Mint

In my mind, spring and mint just go together. We combine fresh spring peas with mint, and serve Easter lamb with mint sauce. What would Derby Day be without mint juleps, but just another horse race?

Here in North Carolina mint is in its full glory in May and June. I made the mistake of thinking nothing would grow in a very shady spot on the north side on my house, so I planted mint. I figured if anything would grow, it would be mint. Well, I was right… but a little too right! If I’m not vigilant, my mint begins to overtake the entire garden–at least until it starts to die back in the heat and dry weather of late summer.

This means I have to be aggressive in picking and using my mint, or else I have to pull it up and throw it away, which has been known to happen I’m afraid. That’s been hard to accept since I adore mint in all of its amazing varieties–spearmint, peppermint, chocolate mint, pineapple mint, citrus mint (bergamot), and more. If you love mint as much as I do just remember to plant it in a pot, and keep different varieties away from each other so they don’t cross-pollinate.

Are you interested in ways to use mint in culinary applications? If so, check out the recipe links I’ve included at the end of the article. Mint’s value however, doesn’t end in the kitchen. This fragrant herb has an interesting history and many therapeutic uses as well.

Mints are in the genus, Mentha, and in the family Lamiaceae, which includes fragrant plants like rosemary, basil, thyme, and lavender. Mints need moist soil, which is why they do so well in shady locations that don’t dry out easily. They spread through runners, so you need to be careful where you plant them. If they’re growing in pots (as recommended) keep them well-watered, and they’ll grow without further effort except an occasional feeding. There’s nothing quite as refreshing as adding a sprig of fresh-picked mint to your water, tea, or lemonade, not to mention salads and sauces.

The name “Mint” or “menthas” comes from Greek mythology. Minthe, a nymphe, was the lover of Hades/Pluto, god of the underworld. When Pluto’s wife (Persephone) found out, she reacted in a fit of rage and killed little Minthe. Pluto still loved her and was able to bring her back to life in a different form, as a fragrant plant. Other versions of the story say that Pluto’s wife turned Minthe into a plant so her husband could not have her. Either way, we end up with a fragrant end to a sad story of love, betrayal, and murder. (I guess the human condition is not so different from that of the gods!)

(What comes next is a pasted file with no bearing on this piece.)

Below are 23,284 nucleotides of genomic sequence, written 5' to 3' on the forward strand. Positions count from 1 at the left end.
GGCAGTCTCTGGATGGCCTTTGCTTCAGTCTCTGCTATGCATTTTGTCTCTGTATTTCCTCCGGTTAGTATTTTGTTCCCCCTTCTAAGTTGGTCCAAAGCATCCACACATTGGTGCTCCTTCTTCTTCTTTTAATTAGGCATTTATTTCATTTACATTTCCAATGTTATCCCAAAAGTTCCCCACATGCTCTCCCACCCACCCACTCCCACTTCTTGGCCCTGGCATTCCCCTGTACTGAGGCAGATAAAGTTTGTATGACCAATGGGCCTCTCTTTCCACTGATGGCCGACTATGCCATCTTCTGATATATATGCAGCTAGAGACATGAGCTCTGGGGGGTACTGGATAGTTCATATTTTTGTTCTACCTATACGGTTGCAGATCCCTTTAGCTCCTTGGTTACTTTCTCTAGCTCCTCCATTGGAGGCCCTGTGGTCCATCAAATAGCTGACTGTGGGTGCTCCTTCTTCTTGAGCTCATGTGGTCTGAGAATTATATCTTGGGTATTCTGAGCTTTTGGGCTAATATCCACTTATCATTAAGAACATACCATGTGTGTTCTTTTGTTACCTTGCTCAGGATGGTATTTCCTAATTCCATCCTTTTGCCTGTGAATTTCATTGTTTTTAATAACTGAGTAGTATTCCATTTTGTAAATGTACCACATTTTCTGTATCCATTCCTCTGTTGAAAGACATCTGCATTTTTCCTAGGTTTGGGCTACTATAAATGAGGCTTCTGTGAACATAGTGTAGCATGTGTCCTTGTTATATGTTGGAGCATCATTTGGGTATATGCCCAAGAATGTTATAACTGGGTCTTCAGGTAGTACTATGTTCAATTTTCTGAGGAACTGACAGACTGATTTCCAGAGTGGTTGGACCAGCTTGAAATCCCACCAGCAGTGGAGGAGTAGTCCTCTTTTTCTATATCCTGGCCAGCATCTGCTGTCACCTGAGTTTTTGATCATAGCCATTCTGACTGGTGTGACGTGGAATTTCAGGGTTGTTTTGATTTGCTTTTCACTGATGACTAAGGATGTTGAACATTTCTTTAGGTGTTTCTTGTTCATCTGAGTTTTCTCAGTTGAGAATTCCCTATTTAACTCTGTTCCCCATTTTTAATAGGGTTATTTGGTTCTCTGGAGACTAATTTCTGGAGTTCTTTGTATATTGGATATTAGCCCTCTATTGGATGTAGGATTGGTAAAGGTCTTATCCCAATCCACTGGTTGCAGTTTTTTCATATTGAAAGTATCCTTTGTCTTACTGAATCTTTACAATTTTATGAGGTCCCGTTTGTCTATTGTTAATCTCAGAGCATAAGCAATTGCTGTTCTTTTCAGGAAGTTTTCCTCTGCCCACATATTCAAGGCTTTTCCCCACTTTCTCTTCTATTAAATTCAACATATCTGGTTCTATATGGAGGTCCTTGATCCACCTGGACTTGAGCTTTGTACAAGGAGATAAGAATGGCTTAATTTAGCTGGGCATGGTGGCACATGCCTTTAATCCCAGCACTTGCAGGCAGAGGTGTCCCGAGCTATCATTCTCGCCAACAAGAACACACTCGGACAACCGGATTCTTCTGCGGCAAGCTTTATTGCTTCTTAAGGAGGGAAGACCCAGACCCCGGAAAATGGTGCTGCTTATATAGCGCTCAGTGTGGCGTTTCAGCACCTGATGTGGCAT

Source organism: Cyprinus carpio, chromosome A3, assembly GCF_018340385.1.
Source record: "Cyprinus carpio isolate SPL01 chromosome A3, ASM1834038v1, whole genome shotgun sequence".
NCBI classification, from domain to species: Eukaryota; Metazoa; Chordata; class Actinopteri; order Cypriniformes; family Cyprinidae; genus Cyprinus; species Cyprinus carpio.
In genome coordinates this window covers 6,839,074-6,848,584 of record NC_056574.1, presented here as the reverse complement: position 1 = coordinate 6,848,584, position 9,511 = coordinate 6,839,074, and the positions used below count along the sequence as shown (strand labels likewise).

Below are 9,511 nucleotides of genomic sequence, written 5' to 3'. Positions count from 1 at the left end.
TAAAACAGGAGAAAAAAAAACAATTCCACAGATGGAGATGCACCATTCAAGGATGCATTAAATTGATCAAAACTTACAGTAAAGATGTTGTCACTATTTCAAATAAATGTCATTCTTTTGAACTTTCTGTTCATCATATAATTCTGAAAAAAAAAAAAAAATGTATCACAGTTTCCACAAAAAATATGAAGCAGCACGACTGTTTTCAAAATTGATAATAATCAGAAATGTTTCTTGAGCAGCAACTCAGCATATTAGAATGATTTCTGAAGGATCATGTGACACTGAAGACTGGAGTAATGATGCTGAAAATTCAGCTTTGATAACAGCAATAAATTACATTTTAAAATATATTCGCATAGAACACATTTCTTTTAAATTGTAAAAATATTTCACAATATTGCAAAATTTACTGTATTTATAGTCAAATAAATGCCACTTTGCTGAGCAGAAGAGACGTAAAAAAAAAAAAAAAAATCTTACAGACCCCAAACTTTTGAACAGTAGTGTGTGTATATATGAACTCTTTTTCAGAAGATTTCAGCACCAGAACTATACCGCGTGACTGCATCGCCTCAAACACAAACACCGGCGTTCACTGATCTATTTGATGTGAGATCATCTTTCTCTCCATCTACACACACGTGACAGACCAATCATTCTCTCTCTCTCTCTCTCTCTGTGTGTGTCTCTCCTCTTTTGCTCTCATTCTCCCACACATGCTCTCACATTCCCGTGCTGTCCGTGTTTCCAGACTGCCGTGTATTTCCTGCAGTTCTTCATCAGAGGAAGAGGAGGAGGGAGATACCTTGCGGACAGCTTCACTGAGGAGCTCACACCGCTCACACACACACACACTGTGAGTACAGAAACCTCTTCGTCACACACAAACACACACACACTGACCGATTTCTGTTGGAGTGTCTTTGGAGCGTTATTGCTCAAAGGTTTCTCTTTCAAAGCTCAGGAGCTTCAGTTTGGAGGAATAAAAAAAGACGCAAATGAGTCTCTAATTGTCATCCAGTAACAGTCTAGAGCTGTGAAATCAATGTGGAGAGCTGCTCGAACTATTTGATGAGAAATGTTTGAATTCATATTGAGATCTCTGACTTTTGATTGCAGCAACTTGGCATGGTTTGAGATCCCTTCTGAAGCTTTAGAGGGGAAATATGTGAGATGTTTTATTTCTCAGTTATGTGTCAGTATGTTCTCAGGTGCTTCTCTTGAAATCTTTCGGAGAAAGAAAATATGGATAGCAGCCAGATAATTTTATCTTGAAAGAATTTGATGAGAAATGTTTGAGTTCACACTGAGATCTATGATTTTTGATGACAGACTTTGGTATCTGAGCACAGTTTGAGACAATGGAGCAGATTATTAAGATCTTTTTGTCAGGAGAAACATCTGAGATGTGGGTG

When I think of mint, I typically think of peppermint, which means “peppery” or “spicy” from the Latin “piperita.”  Aristotle spoke of it as an aphrodisiac, and Alexander the Great banned it from use by his armies because he believed (from experience?) that it caused erotic thoughts. Research into mint’s benefit as an aphrodisiac is ongoing, but there’s no reason to wait for a study to prove or disprove it. Give it a try, if you dare.

For some reason, mint symbolized virtue in Victorian times, which is a little strange considering its use as an aphrodisiac. However, the root meaning of virtue is strong, mighty, valiant, etc., so perhaps they were thinking of virile warriors at the time.

One of my favorite members of the mint family is bergamot, or Mentha Citrata. Bergamot is an ingredient in Earl Grey tea and is used in many perfumes since it’s so fragrant. Recently, it has enjoyed renewed popularity and can be found in natural soaps and lotions. Bergamot is recommended by herbalists as good for depression, anxiety, and even high blood pressure. It has a synergistic effect when combined with lavender and ylang ylang oils, so have a little fun and mix up your own fragrance using these ingredients. One way to enjoy bergamot is to place a few drops on a tissue and place the tissue next to you at work. Pick it up whenever you’re tense and about to yell at someone. Pretend to wipe you nose, but just breathe in the delightful, calming scent instead–it will help you keep your mouth shut. Now that I think about it, this might be a good idea for all of you moms out there, too!

Today, mints are found in teas and preparations to soothe stomach and intestinal problems, headaches, coughs, and colds.

Did you know that peppermint tea is recommended for students before taking an exam? The theory is that it improves concentration through its calming and anti-anxiety properties.

Pennyroyal is one of the few mints that should not be ingested unless you’re working with a qualified herbalist who really knows what they’re doing. The essential oil is used externally as a bug and mosquito repellant.

Mint makes a wonderful astringent and is nice in foot scrubs, bath salts, and soaps. Add peppermint essential oil to plain bath sea salts for an uplifting and refreshing soak in the tub.

As you can see, mint is so versatile! However, if you simply want some culinary ideas, check out these recipes:

Arugula and Cucumber Salad with Mint
Hibiscus Tea and Sun Tea (add fresh mint)
Zucchini with Mint

References
Grieve. A Modern Herbal (©1931)
Natural Standard: The Authority on Integrative Medicine. www.naturalstandard.com
The Herb Society. Mint, 2013.

Facebooktwitterredditpinterestlinkedintumblrmail

Leave a Reply

Your email address will not be published. Required fields are marked *

*

code

This site uses Akismet to reduce spam. Learn how your comment data is processed.